The potential of a no-deal Brexit has sent a lot of the UK's food industries into, ˜plan for the worst' mode.
There are several shortages of important personnel across the country and the tight deal measure may lead to inconveniences in getting meat into the country (I can see all the vegans smiling at this).Shipments of meat, such as lamb, bacon and sausages, between Britain and the European Union will be disrupted next year even with a Brexit trade deal, as a shortage of veterinarians and a mountain of paperwork disrupt supply lines. Under the temporary transition period in force since Britain's departure from the EU at the end of January, meat imports and exports flow freely between the major trading partners. But from January 1st, 2021, vets will be required to conduct detailed examinations and issue documents certifying that British exports of animal products meet the health requirements of the European Union. British sausages, burgers and other meat preparations will also be banned from the EU unless frozen. New rules will also apply to EU exports coming into Britain. Britain's food, feed and drink exports to EU totalled £14.2 billion in 2019, while imports were worth £33.7 billion, British government data show. Lamb is among the most important of Britain's meat exports with around one-third of production traded abroad, mostly to the EU. On the flip side, Britain imports about 60% of the pig meat it consumes with the Netherlands the top supplier of bacon and hams, followed by Denmark. Germany is the most important source of sausages. British government estimates point to a ˜five-fold increase' in the number of certificates required for the smooth export of British meat and livestock.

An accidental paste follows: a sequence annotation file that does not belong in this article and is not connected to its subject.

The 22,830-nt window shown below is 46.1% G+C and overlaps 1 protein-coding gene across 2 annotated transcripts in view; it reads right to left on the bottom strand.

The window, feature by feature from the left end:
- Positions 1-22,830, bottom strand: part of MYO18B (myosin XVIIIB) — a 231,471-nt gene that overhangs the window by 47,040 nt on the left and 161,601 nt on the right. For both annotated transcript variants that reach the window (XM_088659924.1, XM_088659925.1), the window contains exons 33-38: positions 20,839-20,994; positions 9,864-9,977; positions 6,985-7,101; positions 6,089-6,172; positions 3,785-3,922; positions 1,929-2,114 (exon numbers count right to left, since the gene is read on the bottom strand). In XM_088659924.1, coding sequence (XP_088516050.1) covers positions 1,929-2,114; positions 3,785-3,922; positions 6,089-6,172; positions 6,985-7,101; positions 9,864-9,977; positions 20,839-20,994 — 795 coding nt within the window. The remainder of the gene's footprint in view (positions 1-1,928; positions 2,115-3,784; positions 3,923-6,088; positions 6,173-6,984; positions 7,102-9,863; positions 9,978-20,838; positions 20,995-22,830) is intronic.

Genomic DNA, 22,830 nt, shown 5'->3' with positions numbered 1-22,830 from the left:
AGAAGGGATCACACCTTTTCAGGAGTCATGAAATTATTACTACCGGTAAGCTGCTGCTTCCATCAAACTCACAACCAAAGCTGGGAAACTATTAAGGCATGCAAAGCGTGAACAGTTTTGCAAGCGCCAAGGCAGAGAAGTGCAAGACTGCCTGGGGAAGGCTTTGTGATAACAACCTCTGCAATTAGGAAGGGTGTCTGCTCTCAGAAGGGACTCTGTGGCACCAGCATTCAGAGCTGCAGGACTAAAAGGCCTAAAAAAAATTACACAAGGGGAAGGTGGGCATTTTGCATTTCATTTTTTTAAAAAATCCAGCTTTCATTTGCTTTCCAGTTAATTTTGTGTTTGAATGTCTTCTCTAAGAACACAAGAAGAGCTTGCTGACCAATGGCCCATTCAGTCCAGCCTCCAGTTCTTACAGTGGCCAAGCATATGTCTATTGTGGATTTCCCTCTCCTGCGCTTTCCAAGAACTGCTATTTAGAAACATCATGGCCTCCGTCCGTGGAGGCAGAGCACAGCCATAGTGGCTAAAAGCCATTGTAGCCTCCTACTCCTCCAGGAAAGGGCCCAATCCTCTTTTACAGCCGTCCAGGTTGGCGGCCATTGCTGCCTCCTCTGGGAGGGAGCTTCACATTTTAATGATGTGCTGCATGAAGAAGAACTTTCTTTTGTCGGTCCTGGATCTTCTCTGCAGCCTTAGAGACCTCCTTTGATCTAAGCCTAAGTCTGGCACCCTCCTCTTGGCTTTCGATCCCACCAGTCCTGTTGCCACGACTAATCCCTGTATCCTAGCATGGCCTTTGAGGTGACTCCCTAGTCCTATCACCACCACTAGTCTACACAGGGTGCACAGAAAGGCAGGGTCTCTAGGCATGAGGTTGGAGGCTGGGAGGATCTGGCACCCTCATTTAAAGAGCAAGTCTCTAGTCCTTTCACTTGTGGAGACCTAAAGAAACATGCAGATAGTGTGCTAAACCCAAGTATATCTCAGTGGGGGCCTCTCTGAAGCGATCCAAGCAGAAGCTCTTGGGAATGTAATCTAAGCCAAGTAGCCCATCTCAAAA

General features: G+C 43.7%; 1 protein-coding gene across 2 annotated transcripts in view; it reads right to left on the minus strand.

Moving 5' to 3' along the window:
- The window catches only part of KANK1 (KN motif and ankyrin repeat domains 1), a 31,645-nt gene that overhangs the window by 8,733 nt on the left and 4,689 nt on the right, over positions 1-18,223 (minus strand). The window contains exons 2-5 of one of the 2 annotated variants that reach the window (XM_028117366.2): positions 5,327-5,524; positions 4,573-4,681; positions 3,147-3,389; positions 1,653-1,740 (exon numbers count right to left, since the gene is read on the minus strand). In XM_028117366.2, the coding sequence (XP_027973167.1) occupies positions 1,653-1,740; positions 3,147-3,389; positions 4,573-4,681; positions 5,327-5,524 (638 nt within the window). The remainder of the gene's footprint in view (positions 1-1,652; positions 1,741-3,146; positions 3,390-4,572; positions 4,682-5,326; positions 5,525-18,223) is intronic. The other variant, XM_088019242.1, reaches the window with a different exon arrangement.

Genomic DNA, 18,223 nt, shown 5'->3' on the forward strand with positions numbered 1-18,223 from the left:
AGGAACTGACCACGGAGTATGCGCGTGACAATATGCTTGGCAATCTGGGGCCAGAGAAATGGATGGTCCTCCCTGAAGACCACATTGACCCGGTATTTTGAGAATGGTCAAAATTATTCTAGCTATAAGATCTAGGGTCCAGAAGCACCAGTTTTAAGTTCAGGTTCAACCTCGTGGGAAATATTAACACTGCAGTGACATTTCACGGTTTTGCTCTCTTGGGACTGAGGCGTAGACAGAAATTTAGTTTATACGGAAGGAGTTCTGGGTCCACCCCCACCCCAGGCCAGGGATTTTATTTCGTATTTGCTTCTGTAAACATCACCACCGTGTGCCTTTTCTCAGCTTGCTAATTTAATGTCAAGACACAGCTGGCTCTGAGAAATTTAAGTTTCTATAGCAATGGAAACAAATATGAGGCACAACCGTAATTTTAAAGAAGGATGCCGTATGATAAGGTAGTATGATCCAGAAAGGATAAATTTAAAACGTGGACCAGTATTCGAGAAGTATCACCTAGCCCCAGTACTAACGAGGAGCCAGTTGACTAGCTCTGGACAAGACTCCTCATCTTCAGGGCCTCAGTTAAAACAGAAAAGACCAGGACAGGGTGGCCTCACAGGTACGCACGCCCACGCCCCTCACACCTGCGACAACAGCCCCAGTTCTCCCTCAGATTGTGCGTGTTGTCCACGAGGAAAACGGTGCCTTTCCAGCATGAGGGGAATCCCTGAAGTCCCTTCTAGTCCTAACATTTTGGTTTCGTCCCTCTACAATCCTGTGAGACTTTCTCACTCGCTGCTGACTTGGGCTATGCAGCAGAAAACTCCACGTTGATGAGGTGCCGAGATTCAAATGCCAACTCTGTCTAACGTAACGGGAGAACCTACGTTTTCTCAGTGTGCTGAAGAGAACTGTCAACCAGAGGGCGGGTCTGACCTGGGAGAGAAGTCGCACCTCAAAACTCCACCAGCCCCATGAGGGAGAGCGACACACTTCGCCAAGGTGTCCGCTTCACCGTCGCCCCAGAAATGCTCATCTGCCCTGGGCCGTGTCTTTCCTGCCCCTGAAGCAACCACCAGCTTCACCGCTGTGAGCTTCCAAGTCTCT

Britain's food, feed and drink exports to EU totalled £14.2 billion in 2019, while imports were worth £33.7 billion, British government data show. Lamb is among the most important of Britain's meat exports with around one-third of production traded abroad, mostly to the EU.
Shipping and trade sources say Britain is not prepared and disruptions are also expected in European hubs such as Antwerp, Rotterdam and Calais. Britain's farming and environment ministry has stated that the country has prepared for the expected surge in paperwork by providing funds for more vets to become Official Veterinarians (OVs), the qualification required to make the checks, and 1,300 have this status, up from 600 previously. For many, however, this work will add to an already heavy load. Britain faces its worst winter for bird flu in several years, as well as bovine tuberculosis, and the country is alert to the potential threat of African Swine Fever. There is also pressure on the supply of vets in Britain as many are EU nationals from countries such as Spain.